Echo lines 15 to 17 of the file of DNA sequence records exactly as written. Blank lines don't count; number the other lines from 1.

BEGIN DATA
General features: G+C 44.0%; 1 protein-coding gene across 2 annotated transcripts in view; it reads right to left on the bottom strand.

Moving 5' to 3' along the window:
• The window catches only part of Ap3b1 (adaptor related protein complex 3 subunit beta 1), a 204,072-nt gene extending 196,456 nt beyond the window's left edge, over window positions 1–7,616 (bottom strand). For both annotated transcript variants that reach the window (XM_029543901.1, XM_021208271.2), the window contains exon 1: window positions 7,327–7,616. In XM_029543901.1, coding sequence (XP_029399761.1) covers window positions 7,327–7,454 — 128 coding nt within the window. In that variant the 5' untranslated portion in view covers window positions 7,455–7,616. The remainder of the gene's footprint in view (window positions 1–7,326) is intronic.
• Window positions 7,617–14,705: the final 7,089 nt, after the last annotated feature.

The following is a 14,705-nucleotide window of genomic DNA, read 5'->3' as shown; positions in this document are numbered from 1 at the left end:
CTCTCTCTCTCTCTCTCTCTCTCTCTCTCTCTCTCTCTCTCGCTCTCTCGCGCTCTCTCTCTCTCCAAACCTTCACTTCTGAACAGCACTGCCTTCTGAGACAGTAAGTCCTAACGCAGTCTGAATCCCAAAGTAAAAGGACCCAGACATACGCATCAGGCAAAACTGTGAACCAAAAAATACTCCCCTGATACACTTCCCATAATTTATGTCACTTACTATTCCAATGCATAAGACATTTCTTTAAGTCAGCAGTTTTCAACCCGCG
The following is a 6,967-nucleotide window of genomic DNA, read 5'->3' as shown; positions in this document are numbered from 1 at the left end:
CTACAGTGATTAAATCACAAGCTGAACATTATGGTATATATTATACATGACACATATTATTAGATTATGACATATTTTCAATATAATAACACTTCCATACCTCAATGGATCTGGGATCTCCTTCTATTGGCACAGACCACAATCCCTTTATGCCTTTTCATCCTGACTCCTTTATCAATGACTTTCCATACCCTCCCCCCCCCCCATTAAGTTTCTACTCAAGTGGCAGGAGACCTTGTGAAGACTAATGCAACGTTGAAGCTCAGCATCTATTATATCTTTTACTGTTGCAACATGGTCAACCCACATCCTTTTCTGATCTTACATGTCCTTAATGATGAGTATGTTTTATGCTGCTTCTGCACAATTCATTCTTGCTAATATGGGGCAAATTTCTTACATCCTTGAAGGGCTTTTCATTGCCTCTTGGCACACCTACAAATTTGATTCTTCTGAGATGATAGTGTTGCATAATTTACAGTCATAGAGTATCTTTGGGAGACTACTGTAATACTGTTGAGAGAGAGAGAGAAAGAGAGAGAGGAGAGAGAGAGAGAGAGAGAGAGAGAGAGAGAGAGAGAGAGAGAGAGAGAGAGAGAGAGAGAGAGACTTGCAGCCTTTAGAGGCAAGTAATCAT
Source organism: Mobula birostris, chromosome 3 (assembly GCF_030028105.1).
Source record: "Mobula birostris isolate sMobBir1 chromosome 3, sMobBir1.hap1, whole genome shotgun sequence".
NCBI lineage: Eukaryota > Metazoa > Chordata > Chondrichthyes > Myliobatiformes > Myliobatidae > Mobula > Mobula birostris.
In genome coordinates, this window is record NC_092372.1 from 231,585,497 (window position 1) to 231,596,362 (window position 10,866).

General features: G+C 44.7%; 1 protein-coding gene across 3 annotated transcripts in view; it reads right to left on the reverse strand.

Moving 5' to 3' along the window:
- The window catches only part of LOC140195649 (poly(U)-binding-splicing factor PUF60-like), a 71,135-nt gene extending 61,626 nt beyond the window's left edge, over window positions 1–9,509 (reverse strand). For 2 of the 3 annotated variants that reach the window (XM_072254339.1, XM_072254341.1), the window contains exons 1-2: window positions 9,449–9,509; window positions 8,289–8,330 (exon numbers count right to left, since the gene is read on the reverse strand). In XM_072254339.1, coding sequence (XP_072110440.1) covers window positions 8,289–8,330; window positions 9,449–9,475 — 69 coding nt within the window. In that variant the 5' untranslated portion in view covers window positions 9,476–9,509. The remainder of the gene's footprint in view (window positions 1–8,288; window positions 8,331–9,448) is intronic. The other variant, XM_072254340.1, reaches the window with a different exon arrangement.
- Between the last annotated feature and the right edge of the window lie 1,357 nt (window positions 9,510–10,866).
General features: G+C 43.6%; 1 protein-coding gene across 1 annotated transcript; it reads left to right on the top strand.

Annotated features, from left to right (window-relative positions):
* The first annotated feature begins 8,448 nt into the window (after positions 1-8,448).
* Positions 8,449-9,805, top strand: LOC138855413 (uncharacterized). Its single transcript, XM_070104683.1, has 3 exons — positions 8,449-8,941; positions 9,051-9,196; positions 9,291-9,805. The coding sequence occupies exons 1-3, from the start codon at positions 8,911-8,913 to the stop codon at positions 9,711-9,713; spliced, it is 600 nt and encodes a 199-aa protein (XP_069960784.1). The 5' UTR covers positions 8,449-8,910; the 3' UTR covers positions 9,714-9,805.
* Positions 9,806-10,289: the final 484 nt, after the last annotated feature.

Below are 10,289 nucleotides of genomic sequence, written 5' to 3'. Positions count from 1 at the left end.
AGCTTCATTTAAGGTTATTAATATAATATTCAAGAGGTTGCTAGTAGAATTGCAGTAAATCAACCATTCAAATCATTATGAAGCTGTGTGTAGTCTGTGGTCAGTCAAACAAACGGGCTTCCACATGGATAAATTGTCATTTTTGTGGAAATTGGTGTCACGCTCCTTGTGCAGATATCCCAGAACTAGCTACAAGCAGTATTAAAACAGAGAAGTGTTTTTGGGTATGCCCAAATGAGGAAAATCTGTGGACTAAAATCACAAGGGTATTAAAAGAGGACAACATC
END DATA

- The window catches only part of LOC140195649 (poly(U)-binding-splicing factor PUF60-like), a 71,135-nt gene extending 61,626 nt beyond the window's left edge, over window positions 1–9,509 (reverse strand). For 2 of the 3 annotated variants that reach the window (XM_072254339.1, XM_072254341.1), the window contains exons 1-2: window positions 9,449–9,509; window positions 8,289–8,330 (exon numbers count right to left, since the gene is read on the reverse strand). In XM_072254339.1, coding sequence (XP_072110440.1) covers window positions 8,289–8,330; window positions 9,449–9,475 — 69 coding nt within the window. In that variant the 5' untranslated portion in view covers window positions 9,476–9,509. The remainder of the gene's footprint in view (window positions 1–8,288; window positions 8,331–9,448) is intronic. The other variant, XM_072254340.1, reaches the window with a different exon arrangement.
- Between the last annotated feature and the right edge of the window lie 1,357 nt (window positions 9,510–10,866).
General features: G+C 43.6%; 1 protein-coding gene across 1 annotated transcript; it reads left to right on the top strand.